Misbehaving corporations are in the news again. In the New York Times, Jack Ewing and Graham Bowley provide an interesting look into the ‘corporate culture’ behind Volkswagen’s emissions-cheating scandal. As Ewing and Bowley note, Volkswagen has blamed “a small group of engineers.” But as their reporting suggests, any anatomy of blame in the Volkswagen case should consider a wide range of social influences – for example, Volkswagen’s institutionalized commitment to aggression, and more local factors such as fear of those in positions of power on engineering teams.
But who is really at fault? It is natural to think that some individuals are responsible, at least in part. Are any individuals responsible in whole? Or is it possible that the corporation – Volkswagen itself – bears some of the responsibility? This kind of idea is something a number of philosophers have recently suggested. These philosophers argue that above the level of individual agency, there is such a thing as group agency. Groups (like Volkswagen) can be constituted by individuals (and also by historical and socio-structural features). Groups can intend to act – even when no member of the group has a similar intention – and act intentionally. Two philosophers (Björnsson and Hess forthcoming) have even argued that corporations are full moral agents, capable of expressing emotions like guilt, and open to the same kinds of blaming and praising attitudes we typically direct at individuals.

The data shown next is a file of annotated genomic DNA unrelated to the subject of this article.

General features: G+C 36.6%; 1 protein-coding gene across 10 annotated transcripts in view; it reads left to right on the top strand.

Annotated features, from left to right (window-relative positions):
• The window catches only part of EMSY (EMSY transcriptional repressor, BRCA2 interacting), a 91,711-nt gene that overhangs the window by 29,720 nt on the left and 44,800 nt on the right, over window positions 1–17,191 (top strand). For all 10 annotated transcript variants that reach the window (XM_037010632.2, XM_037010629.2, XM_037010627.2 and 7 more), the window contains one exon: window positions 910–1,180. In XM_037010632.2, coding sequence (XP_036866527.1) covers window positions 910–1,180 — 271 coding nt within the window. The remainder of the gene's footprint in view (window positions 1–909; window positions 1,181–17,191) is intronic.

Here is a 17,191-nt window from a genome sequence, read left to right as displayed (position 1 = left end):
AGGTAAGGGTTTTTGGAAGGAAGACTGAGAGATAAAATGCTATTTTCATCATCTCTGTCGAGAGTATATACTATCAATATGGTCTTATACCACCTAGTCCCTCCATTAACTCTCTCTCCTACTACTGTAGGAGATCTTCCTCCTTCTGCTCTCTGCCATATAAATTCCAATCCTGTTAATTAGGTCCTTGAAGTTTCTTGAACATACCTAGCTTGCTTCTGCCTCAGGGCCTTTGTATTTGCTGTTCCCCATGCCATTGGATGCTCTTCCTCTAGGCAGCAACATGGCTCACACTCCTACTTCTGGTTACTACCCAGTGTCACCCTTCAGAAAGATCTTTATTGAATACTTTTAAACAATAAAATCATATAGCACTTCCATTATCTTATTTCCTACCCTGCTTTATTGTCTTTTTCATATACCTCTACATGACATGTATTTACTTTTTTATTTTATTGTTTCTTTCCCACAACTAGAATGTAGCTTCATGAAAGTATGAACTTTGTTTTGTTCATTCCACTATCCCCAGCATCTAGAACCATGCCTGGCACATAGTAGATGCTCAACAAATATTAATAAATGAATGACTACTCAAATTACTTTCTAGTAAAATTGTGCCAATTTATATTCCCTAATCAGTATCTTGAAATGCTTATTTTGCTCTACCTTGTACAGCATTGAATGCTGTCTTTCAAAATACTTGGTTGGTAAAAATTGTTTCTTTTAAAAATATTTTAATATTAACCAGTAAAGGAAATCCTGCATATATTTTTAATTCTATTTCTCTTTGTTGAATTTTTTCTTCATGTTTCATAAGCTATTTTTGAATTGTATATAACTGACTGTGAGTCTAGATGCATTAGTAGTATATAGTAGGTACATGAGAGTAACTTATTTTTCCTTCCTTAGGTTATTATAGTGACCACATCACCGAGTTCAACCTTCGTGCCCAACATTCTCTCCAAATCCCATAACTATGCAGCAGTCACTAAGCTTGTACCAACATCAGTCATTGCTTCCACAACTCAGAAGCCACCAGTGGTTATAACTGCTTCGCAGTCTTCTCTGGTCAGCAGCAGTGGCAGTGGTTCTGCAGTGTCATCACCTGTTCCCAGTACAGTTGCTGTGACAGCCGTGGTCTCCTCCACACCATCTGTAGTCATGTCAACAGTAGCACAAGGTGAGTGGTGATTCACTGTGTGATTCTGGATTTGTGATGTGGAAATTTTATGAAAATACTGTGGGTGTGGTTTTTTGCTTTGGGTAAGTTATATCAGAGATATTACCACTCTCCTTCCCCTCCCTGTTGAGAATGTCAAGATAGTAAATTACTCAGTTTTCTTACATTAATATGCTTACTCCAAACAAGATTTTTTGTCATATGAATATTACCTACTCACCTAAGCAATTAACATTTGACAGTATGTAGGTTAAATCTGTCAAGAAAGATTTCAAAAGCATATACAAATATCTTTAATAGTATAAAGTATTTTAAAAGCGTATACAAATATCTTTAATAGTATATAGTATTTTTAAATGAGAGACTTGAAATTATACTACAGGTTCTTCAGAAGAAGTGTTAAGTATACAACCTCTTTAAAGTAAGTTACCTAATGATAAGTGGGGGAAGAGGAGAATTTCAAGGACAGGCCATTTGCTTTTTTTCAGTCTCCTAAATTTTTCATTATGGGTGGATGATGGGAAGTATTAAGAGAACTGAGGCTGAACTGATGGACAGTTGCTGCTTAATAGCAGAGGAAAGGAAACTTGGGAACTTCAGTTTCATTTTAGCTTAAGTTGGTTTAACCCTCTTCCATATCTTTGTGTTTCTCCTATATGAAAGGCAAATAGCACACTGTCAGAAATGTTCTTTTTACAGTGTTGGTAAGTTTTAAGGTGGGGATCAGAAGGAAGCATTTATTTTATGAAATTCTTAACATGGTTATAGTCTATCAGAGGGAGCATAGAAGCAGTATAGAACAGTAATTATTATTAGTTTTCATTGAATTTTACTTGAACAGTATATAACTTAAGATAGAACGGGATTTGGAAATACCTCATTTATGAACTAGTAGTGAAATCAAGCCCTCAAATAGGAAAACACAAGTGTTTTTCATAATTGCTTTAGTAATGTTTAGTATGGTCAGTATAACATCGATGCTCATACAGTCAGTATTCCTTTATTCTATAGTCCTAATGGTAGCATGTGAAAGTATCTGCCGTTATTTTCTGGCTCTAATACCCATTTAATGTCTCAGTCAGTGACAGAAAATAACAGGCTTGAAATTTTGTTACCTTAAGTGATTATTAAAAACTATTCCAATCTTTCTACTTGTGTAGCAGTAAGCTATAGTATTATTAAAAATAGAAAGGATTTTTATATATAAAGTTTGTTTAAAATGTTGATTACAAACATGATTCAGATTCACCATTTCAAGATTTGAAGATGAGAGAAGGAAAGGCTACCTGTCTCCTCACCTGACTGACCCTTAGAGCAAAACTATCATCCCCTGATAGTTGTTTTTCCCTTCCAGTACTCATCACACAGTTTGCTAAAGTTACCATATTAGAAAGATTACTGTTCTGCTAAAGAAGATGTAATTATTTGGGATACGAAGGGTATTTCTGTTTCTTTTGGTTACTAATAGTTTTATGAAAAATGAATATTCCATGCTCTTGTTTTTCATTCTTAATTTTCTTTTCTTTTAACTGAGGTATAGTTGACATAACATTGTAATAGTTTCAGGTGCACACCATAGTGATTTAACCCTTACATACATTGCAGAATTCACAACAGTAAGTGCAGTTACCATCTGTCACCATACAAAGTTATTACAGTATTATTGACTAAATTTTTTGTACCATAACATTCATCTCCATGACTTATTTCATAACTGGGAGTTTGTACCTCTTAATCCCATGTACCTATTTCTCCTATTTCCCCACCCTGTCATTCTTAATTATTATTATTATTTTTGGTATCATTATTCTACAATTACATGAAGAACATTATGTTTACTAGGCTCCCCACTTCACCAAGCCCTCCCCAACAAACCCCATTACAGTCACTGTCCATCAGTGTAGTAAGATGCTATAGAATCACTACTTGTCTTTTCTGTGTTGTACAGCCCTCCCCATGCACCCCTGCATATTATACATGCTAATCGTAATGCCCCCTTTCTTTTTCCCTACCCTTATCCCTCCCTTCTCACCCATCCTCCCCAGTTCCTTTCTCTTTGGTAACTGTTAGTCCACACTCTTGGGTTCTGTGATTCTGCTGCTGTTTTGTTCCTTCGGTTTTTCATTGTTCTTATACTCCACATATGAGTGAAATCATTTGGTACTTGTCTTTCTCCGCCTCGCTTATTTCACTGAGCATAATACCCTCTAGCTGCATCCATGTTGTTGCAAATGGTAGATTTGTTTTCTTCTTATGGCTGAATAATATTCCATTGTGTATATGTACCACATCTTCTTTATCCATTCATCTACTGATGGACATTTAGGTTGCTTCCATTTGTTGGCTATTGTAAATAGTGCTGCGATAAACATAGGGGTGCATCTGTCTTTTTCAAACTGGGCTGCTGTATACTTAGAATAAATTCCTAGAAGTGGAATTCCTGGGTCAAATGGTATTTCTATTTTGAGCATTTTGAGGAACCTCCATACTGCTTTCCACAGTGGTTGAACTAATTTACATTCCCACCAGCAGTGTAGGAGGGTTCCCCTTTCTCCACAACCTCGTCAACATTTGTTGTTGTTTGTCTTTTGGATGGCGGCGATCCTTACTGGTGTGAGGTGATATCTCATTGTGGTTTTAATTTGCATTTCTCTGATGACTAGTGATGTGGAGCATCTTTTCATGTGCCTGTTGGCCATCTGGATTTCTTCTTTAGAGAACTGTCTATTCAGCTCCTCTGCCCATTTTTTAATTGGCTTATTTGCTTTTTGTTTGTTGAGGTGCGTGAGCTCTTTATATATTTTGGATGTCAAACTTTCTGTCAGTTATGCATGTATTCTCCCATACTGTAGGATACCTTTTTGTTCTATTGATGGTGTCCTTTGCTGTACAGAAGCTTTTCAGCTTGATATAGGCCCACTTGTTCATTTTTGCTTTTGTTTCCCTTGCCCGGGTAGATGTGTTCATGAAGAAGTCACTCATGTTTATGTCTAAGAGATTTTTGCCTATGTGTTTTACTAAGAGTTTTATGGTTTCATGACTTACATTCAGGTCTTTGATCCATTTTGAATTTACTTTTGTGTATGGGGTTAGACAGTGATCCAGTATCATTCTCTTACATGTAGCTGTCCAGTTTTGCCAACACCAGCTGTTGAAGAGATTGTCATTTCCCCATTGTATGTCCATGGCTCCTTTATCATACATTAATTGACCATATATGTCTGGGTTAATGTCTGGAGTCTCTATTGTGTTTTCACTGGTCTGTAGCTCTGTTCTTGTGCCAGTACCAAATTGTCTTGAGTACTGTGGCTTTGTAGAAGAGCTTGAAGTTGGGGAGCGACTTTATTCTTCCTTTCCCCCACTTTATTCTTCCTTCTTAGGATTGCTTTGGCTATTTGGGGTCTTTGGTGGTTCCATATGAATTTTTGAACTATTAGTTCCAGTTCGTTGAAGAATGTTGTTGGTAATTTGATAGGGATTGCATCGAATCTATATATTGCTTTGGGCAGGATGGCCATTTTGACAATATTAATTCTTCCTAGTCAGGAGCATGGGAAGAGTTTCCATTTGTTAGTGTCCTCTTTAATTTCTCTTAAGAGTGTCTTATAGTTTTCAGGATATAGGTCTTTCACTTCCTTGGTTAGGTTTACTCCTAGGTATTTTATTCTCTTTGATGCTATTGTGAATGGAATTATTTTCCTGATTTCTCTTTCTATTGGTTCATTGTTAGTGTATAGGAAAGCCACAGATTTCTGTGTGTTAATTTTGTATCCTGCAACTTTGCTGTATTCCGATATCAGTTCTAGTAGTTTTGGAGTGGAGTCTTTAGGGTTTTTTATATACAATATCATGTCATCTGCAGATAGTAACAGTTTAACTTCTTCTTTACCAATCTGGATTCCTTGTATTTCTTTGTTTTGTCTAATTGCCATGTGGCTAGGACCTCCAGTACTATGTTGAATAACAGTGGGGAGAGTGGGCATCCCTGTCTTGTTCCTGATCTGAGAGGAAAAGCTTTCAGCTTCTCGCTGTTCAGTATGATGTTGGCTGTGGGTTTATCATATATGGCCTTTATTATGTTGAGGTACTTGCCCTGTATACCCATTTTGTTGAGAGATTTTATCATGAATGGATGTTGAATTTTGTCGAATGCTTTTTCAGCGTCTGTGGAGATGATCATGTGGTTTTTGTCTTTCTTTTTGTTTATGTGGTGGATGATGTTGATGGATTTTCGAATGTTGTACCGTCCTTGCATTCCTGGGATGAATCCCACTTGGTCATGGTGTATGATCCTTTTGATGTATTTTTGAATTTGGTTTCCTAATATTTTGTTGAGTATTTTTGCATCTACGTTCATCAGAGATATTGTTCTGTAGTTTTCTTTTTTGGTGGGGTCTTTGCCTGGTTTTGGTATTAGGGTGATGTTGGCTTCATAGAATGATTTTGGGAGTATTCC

I’m not sure whether that is right. Corporations may be less like full moral agents, and more like extremely dangerous psychopaths – capable of manipulating their own responses to achieve the ends they truly value (i.e., maintaining profit margins). Or, corporations may be capable of a kind of agency, but one very unlike our own – one that is masked by thinking of them by analogy with human agents. It is unclear whether all the features associated with human agency are appropriately applied to the issue of corporate agency.
Stop killer robots now, UN asks: the UN special rapporteur on extrajudicial, summary or arbitrary executions Christof Heyns has delivered a report about Lethal Autonomous Robots arguing that there should be a moratorium on the development of autonomous killing machines, at least until we can figure out the ethical and legal issues. He notes that LARs raise far-reaching concerns about the protection of life during war and peace, including whether they can comply with humanitarian and human rights law, how to device legal accountability, and “because robots should not have the power of life and death over human beings.”
Many of these issues have been discussed on this blog and elsewhere, but it is a nice comprehensive review of a number of issues brought up by the new technology. And while the machines do not yet have fully autonomous capabilities the distance to them is chillingly short: dismissing the issue as science fiction is myopic, especially given the slowness of actually reaching legal agreements. However, does it make sense to say that robots should not have the power of life and death over human beings?